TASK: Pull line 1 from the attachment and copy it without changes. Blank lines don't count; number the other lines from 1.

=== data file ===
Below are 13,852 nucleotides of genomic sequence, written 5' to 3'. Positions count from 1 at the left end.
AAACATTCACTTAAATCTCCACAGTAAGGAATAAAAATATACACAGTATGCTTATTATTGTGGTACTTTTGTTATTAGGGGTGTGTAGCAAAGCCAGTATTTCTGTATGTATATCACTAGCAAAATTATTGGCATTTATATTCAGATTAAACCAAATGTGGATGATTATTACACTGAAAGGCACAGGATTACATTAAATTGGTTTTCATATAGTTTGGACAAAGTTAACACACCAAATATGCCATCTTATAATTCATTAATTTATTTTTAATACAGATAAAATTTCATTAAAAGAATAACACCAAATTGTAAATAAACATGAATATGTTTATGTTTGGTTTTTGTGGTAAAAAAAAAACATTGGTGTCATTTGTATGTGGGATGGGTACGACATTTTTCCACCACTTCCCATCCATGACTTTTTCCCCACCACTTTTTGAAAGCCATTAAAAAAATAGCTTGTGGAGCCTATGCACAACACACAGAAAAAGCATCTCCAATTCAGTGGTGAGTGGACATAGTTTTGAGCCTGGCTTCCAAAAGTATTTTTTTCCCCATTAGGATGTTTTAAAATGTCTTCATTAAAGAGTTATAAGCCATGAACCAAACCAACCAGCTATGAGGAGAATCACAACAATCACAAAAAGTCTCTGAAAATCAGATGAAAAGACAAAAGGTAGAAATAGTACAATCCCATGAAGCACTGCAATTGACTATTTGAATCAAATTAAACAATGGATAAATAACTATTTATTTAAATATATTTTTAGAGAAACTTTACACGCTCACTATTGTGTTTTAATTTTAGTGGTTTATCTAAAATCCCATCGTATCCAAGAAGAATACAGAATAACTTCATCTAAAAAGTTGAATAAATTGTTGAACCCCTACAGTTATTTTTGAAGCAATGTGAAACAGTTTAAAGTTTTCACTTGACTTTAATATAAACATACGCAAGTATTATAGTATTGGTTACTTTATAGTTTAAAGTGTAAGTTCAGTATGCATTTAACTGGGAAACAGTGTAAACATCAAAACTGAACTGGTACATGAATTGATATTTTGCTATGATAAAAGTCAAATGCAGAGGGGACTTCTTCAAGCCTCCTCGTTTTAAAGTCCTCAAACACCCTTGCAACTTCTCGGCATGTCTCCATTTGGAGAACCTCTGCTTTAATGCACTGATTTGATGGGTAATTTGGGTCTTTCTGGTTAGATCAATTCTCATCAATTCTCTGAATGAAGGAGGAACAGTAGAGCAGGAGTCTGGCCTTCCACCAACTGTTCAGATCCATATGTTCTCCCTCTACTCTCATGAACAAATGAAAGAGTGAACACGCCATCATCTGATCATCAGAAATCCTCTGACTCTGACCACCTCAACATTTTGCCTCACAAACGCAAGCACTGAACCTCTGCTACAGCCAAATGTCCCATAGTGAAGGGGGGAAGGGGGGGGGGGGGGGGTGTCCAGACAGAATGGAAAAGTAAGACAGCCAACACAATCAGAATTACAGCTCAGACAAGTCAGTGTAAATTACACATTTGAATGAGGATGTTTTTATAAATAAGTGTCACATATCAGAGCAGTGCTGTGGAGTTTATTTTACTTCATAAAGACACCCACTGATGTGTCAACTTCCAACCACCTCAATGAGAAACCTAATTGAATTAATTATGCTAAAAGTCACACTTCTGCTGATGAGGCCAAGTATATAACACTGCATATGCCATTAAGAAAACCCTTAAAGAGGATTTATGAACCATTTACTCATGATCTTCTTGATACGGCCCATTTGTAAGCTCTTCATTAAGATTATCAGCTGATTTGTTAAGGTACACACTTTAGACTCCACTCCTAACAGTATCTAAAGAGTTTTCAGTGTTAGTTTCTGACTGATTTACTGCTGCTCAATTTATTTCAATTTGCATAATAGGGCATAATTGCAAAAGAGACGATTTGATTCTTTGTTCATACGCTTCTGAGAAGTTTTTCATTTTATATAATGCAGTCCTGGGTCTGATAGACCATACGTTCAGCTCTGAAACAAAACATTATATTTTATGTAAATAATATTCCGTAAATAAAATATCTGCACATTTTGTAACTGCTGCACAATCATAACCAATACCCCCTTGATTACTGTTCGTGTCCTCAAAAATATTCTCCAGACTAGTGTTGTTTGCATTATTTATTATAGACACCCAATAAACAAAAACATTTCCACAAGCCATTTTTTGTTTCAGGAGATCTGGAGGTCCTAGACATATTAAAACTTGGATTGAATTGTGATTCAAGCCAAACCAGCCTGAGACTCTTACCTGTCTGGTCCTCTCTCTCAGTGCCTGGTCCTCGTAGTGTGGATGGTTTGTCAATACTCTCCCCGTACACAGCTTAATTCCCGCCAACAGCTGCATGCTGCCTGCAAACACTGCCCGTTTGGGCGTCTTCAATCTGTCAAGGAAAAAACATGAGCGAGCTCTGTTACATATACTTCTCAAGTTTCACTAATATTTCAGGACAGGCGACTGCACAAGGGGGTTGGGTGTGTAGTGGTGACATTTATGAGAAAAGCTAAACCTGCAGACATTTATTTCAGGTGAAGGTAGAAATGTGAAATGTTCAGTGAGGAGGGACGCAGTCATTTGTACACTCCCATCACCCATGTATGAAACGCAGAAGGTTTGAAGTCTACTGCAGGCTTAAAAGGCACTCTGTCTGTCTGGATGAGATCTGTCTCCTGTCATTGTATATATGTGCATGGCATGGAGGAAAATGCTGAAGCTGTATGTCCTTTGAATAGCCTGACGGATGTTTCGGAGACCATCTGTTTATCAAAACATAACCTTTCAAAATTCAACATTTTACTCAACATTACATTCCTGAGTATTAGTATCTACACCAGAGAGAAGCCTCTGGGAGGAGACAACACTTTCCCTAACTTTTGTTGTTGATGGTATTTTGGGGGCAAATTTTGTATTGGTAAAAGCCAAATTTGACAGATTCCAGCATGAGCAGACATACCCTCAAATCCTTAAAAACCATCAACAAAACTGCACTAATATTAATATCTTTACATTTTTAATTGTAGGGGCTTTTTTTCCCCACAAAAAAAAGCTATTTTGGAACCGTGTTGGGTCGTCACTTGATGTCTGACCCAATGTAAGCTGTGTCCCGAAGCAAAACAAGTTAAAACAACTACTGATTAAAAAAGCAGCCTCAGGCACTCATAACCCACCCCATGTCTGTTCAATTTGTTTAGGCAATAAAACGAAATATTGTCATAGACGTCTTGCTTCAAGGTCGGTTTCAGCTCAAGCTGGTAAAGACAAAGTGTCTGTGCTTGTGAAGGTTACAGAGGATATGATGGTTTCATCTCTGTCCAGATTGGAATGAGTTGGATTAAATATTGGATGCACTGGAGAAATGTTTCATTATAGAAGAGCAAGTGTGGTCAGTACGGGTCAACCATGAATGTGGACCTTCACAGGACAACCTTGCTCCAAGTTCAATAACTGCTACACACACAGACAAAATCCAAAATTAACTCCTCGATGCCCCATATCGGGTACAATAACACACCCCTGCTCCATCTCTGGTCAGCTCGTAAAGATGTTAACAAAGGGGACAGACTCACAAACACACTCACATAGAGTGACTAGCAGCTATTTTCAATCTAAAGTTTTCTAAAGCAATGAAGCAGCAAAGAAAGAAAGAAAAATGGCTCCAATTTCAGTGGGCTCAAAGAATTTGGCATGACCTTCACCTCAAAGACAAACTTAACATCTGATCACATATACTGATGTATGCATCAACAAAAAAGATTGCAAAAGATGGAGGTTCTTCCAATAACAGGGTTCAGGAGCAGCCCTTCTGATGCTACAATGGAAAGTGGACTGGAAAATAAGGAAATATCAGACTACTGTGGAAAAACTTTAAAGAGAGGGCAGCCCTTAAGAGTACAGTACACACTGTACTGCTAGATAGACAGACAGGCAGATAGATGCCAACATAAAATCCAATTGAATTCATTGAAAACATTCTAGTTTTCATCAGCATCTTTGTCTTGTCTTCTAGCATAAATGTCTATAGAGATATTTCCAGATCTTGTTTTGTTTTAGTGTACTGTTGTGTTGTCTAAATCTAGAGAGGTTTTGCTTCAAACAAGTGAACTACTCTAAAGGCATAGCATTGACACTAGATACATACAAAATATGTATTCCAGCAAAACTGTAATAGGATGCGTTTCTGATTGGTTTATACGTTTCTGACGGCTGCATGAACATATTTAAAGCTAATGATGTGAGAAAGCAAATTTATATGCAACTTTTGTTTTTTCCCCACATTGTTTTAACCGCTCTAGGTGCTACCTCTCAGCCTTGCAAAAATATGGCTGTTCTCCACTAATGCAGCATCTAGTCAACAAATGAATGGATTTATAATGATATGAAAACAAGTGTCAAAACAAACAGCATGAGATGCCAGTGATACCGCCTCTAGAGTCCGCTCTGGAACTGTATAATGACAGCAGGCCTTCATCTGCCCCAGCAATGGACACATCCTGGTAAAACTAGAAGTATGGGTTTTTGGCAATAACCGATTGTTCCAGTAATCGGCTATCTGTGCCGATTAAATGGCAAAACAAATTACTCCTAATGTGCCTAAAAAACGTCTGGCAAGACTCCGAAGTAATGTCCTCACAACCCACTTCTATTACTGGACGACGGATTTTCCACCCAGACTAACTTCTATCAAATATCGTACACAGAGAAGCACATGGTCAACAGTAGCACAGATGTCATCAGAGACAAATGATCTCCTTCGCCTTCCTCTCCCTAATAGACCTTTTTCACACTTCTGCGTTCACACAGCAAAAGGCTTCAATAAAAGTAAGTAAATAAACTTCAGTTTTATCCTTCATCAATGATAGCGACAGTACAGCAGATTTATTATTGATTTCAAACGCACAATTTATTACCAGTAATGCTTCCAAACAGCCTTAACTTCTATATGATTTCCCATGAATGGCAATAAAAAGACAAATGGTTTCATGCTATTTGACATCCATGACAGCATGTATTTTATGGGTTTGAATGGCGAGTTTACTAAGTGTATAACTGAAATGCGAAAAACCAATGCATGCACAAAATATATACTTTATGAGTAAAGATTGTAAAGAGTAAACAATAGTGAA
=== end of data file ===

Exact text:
Below are 13,852 nucleotides of genomic sequence, written 5' to 3'. Positions count from 1 at the left end.